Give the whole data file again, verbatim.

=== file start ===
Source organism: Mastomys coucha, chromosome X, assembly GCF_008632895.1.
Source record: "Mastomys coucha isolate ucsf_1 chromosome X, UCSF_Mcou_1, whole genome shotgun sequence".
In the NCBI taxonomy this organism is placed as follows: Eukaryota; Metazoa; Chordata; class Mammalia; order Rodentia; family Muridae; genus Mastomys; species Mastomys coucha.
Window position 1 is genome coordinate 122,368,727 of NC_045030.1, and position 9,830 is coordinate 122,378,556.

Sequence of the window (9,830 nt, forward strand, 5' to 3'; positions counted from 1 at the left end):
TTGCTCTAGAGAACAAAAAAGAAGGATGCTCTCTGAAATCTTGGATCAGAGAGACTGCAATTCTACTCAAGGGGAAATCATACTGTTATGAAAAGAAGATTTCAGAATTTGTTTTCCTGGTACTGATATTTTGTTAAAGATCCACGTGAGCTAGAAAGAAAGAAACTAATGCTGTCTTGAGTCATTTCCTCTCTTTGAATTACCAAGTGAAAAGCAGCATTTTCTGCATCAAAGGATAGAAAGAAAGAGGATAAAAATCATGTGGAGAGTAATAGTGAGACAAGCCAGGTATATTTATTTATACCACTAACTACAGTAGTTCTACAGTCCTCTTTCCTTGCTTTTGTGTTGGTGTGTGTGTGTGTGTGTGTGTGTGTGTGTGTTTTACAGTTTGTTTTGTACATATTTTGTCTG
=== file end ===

Source organism: Mastomys coucha, chromosome X, assembly GCF_008632895.1.
Source record: "Mastomys coucha isolate ucsf_1 chromosome X, UCSF_Mcou_1, whole genome shotgun sequence".
In the NCBI taxonomy this organism is placed as follows: Eukaryota; Metazoa; Chordata; class Mammalia; order Rodentia; family Muridae; genus Mastomys; species Mastomys coucha.
Window position 1 is genome coordinate 122,368,727 of NC_045030.1, and position 9,830 is coordinate 122,378,556.

Sequence of the window (9,830 nt, forward strand, 5' to 3'; positions counted from 1 at the left end):
TTGCTCTAGAGAACAAAAAAGAAGGATGCTCTCTGAAATCTTGGATCAGAGAGACTGCAATTCTACTCAAGGGGAAATCATACTGTTATGAAAAGAAGATTTCAGAATTTGTTTTCCTGGTACTGATATTTTGTTAAAGATCCACGTGAGCTAGAAAGAAAGAAACTAATGCTGTCTTGAGTCATTTCCTCTCTTTGAATTACCAAGTGAAAAGCAGCATTTTCTGCATCAAAGGATAGAAAGAAAGAGGATAAAAATCATGTGGAGAGTAATAGTGAGACAAGCCAGGTATATTTATTTATACCACTAACTACAGTAGTTCTACAGTCCTCTTTCCTTGCTTTTGTGTTGGTGTGTGTGTGTGTGTGTGTGTGTGTGTGTGTTTTACAGTTTGTTTTGTACATATTTTGTCTG